Coates writes The Water Dancer as if he’s an actual plantation tourist guide. Walker’s journey through wooded areas is filled with anxiety. He's actually captured a few times throughout the book. In Coates’ other works, his writing is layered like a verse by Jay-Z, who Coates often references in We Were Eight Years in Power. Here, Coates is more straightforward, which surprisingly doesn’t take away from his creativity. The candidness and cleverness that packs The Water Dancer is reminiscent of Coates comic book writing.

Walker, who is the narrator of The Water Dancer, is born into slavery, and lost his mother after she was sold at a slave auction. In Coates’ essay A Case for Reparations, he writes, "blacks were herded into the sights of unscrupulous lenders who took them for money and sport.” Here, Walker's photographic memory is used to amuse the guests of his slave master, who Walker discovers is his father.

The novel’s protagonist, as Coates intended to do, is a special black man. Walker knew of his special powers early in life. “By the time I was five I could, having only heard it once, holler out a work song, its calls and responses, and to that add my own improvisations, all to the wide-eyed delight of my elders.”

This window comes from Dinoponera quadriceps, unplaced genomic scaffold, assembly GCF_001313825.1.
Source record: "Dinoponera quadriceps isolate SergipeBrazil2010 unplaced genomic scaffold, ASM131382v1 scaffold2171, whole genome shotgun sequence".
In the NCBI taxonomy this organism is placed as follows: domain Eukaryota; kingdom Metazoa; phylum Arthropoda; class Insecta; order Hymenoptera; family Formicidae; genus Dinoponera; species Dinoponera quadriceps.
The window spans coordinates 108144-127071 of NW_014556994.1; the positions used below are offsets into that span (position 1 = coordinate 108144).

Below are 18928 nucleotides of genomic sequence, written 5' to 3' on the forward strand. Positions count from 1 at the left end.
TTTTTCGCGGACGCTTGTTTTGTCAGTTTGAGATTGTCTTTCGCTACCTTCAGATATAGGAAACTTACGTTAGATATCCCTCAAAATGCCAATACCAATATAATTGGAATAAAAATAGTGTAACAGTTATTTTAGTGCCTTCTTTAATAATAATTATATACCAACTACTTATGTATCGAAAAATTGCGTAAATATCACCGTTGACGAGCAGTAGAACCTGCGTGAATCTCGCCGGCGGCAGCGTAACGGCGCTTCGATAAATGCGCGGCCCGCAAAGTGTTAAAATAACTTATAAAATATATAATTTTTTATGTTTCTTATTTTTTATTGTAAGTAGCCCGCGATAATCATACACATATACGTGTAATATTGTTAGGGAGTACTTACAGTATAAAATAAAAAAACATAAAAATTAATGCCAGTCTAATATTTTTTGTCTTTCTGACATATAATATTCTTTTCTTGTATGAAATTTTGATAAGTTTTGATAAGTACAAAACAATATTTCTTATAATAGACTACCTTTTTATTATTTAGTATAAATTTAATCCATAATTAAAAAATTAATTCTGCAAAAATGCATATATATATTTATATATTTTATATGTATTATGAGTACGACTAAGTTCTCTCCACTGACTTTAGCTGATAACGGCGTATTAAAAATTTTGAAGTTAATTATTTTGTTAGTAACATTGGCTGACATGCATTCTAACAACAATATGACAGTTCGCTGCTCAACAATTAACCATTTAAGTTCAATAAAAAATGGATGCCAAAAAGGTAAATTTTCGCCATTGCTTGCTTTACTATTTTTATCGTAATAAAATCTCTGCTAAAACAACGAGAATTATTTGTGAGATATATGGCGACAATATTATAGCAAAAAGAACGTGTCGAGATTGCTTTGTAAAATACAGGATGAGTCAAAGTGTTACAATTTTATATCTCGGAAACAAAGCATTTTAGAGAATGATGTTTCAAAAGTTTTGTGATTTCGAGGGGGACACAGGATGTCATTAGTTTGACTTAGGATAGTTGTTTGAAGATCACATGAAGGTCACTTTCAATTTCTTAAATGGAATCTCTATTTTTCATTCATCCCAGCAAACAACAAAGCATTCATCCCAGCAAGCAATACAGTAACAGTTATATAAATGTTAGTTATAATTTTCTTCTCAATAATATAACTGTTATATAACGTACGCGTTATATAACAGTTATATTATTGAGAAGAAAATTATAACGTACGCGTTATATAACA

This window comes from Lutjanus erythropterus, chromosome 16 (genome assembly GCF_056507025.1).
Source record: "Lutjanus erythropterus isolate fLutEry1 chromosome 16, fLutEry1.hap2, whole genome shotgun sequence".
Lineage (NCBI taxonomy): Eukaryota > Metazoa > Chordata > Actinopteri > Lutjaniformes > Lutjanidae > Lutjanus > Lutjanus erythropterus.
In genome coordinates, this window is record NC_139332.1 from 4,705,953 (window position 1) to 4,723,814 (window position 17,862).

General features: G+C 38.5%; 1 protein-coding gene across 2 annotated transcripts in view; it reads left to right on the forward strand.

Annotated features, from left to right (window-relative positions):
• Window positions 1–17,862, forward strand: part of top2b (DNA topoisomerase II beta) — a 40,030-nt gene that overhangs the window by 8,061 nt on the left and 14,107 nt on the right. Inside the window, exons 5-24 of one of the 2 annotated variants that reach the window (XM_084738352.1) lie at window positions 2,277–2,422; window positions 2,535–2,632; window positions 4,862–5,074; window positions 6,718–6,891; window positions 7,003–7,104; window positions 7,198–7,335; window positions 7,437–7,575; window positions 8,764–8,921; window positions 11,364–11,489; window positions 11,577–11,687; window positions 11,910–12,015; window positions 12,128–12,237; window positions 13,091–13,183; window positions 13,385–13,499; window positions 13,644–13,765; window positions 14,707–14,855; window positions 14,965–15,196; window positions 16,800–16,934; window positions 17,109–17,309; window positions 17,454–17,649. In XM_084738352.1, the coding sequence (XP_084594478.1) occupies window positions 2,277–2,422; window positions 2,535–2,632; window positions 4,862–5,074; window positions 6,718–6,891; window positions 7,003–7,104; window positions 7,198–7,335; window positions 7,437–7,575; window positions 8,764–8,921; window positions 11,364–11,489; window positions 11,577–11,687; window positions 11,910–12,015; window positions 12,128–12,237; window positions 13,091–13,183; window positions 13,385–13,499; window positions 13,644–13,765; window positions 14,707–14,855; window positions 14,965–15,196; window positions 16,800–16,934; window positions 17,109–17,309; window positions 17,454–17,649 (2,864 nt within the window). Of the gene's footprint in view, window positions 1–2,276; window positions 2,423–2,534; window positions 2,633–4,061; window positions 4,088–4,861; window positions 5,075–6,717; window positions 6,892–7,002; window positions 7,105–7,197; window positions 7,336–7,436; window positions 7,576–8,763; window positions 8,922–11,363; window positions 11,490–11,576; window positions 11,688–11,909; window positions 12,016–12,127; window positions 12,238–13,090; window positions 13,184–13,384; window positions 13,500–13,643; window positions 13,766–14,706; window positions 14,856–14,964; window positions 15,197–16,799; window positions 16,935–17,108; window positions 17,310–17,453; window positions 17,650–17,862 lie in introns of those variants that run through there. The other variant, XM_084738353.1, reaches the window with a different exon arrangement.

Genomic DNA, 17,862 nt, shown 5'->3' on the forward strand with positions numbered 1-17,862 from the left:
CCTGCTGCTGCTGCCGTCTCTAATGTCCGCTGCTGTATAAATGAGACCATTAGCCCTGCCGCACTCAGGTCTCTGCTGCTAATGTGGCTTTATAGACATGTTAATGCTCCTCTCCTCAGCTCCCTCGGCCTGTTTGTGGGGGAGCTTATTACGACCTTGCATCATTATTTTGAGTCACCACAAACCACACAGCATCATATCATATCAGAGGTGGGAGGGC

He continues: “I was a strange child. I talked before I walked, through I never talked much, because more than anything, I watched and remembered.”

Coates also plays with fun historical references. When Walker finally experiences freedom as a black man in Philadelphia, he enjoys eating gingerbread. This is a direct reference to Booker T. Washington’s autobiography Up From Slavery, where Washington writes how he wished to eat ginger-cakes as a free man.

While Coates may have had reservations about penning a book about slavery after the publication of Whitehead’s The Underground Railroad, The Water Dancer stands alone in the fact that this book doesn’t dwell on the brutalities of slavery. Instead, Coates uses his voice to focus on the magical, mental powers of a black man--sort of like he does when writing his Black Panther comic strips. While The Water Dancer is candid, Coates does add an unexamined layer of mental acuity to the story of slavery.

Continue Reading

Top Stories